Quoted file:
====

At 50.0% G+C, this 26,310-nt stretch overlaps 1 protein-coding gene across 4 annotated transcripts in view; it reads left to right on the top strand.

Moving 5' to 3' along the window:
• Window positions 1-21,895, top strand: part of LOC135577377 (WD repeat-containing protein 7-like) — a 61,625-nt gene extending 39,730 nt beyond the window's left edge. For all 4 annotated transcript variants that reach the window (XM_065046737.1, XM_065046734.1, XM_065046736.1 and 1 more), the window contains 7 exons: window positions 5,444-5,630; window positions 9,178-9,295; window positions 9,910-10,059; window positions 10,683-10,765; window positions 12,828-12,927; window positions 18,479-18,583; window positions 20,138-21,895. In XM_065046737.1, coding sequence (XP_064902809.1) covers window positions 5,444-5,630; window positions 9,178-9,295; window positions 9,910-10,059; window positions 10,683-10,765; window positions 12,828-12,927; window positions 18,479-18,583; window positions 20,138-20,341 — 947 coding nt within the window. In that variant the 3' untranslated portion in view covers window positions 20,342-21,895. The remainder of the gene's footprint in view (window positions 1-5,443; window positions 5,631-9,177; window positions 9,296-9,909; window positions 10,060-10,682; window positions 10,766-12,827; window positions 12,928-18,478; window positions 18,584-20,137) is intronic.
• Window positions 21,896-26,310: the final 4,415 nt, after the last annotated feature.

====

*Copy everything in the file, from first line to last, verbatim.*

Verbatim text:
At 50.0% G+C, this 26,310-nt stretch overlaps 1 protein-coding gene across 4 annotated transcripts in view; it reads left to right on the top strand.

Moving 5' to 3' along the window:
• Window positions 1-21,895, top strand: part of LOC135577377 (WD repeat-containing protein 7-like) — a 61,625-nt gene extending 39,730 nt beyond the window's left edge. For all 4 annotated transcript variants that reach the window (XM_065046737.1, XM_065046734.1, XM_065046736.1 and 1 more), the window contains 7 exons: window positions 5,444-5,630; window positions 9,178-9,295; window positions 9,910-10,059; window positions 10,683-10,765; window positions 12,828-12,927; window positions 18,479-18,583; window positions 20,138-21,895. In XM_065046737.1, coding sequence (XP_064902809.1) covers window positions 5,444-5,630; window positions 9,178-9,295; window positions 9,910-10,059; window positions 10,683-10,765; window positions 12,828-12,927; window positions 18,479-18,583; window positions 20,138-20,341 — 947 coding nt within the window. In that variant the 3' untranslated portion in view covers window positions 20,342-21,895. The remainder of the gene's footprint in view (window positions 1-5,443; window positions 5,631-9,177; window positions 9,296-9,909; window positions 10,060-10,682; window positions 10,766-12,827; window positions 12,928-18,478; window positions 18,584-20,137) is intronic.
• Window positions 21,896-26,310: the final 4,415 nt, after the last annotated feature.